Researchers Fabricate Hybrid Organic/Semiconductor Solar Cell
University of Delaware researchers affiliated with the NSF-funded Engineering Research Center (ERC) for Quantum Energy and Sustainable Solar Technologies (QESST), which is headquartered at Arizona State University, have fabricated a proof-of-concept hybrid organic/semiconductor solar cell. Power efficiencies up to 5% have been maintained for several days.
This project advances solar cell technology in several important ways; it also illustrates the advantage of simple processing and high efficiency, the use of lower-cost silicon substrates, and low-cost local manufacture without toxic by-products. Further, because of simplicity of the fabrication, requiring only module fabrication, the technology can be rapidly scaled.
Technological advances include understanding how organic layers on a semiconductor impact surface recombination; development of organic layers that have low surface recombination and increased stability over time (because the organic layer does not participate in carrier collection and the solar cell structure is insensitive to interface defects, stability issues are greatly reduced); development of a functional organic coating that achieves surface band bending in the semiconductor; the ability to achieve large surface band bending to demonstrate a carrier-selective contact, thus increasing both “ideal” and experimental solar cell efficiencies; and demonstration of a high open-circuit-voltage organic-silicon hybrid solar cell.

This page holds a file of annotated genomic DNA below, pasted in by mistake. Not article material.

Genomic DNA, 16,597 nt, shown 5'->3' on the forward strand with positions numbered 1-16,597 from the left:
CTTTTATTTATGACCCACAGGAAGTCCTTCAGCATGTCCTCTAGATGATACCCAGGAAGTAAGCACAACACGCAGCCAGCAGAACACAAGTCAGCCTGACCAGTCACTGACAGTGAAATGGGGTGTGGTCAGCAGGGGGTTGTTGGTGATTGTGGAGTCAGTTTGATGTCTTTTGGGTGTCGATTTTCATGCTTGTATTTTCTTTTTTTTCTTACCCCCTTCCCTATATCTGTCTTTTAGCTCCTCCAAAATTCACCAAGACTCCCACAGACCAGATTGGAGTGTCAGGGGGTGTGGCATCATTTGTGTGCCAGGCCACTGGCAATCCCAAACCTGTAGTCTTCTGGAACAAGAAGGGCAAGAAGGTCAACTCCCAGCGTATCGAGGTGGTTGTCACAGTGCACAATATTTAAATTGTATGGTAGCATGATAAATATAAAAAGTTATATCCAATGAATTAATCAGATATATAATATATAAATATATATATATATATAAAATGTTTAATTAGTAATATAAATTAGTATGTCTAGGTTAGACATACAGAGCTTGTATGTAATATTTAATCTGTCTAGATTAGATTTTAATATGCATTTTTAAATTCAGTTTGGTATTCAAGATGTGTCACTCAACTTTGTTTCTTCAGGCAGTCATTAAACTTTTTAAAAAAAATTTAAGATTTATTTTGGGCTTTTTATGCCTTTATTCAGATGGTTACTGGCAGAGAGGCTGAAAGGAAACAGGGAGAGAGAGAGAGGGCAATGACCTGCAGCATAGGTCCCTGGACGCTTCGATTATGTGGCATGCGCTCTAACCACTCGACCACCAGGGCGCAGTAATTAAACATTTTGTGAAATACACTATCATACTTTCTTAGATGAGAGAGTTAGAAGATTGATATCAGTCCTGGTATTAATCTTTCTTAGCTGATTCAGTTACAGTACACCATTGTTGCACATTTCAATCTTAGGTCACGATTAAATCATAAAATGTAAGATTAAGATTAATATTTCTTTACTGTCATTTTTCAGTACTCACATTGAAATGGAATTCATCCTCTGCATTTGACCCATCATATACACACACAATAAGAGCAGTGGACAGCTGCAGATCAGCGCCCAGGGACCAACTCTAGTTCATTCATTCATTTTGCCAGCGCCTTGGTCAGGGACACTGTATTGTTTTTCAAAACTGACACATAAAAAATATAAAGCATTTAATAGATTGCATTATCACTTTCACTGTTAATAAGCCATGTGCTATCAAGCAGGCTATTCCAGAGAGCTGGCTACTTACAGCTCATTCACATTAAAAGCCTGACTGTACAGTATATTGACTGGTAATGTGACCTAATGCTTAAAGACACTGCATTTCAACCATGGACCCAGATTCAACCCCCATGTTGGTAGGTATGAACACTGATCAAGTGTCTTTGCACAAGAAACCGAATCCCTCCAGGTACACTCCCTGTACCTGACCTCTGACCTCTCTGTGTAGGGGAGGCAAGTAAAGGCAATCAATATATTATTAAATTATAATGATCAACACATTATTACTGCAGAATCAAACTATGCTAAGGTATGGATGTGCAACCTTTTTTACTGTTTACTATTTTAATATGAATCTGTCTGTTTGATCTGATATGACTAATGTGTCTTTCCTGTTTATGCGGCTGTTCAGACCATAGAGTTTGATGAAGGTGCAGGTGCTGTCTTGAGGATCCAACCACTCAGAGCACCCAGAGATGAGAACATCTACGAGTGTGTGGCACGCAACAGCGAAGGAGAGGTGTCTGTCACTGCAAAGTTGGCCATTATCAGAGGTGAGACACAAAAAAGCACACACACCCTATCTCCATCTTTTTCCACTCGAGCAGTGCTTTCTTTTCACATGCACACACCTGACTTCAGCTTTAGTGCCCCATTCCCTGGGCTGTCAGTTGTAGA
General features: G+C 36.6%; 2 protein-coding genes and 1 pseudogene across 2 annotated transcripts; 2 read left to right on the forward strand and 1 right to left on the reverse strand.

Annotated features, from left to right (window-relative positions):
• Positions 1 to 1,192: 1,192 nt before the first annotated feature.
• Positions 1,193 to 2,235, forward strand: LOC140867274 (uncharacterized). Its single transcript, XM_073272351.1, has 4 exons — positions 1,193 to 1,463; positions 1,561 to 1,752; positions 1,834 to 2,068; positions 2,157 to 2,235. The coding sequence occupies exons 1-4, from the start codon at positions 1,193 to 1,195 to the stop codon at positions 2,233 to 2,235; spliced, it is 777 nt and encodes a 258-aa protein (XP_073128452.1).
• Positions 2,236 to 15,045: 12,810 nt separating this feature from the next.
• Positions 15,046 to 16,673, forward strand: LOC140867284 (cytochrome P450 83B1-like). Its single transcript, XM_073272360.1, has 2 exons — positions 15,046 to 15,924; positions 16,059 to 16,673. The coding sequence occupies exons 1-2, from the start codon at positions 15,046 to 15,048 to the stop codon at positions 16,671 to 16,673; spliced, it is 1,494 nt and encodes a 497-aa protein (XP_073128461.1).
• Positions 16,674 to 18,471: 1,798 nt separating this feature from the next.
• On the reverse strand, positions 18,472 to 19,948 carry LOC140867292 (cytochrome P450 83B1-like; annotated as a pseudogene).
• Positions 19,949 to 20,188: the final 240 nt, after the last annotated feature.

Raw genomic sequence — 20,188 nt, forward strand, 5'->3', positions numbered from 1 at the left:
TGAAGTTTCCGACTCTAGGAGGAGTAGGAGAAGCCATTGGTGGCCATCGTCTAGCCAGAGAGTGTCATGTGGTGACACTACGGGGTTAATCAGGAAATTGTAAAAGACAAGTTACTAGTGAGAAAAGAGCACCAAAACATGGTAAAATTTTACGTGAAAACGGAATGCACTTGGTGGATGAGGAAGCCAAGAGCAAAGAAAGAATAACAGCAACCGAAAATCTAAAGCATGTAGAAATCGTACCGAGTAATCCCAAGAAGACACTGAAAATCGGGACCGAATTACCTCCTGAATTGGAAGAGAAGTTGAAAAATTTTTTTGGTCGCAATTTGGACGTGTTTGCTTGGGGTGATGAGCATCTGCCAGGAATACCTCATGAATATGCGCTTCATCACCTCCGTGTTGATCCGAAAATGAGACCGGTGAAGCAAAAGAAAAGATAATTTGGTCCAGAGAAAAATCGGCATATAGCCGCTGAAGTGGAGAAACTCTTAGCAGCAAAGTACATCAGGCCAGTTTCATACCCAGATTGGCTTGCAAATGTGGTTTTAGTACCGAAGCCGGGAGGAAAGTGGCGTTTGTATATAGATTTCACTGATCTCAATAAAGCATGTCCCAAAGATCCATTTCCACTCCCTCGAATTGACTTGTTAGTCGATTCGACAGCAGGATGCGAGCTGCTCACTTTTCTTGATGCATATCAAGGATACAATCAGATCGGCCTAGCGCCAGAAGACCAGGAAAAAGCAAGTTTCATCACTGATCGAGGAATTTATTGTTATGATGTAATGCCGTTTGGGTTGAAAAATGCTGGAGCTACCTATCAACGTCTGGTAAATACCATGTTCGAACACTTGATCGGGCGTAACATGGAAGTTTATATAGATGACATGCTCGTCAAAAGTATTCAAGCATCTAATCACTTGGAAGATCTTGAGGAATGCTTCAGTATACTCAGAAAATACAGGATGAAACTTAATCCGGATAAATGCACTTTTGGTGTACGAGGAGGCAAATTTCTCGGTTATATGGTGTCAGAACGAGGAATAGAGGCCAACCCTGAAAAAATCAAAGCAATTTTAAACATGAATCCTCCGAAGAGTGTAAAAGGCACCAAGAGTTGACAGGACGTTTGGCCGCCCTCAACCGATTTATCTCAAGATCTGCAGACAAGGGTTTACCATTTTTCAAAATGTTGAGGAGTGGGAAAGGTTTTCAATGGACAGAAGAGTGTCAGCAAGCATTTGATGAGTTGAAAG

A fundamental innovation is the development of a carrier-selective contact (CSC) structure using organic layers to induce surface inversion and surface passivation. The general solar cell structure consists of silicon with the organic layer deposited on the surface; silicon serves to absorb light and transport carriers to the junction, induced by the application of the organic layer (see figure). The cells consist of benzoquinone passivation on n-type Si and PEDOT:PSS conductive organic layers.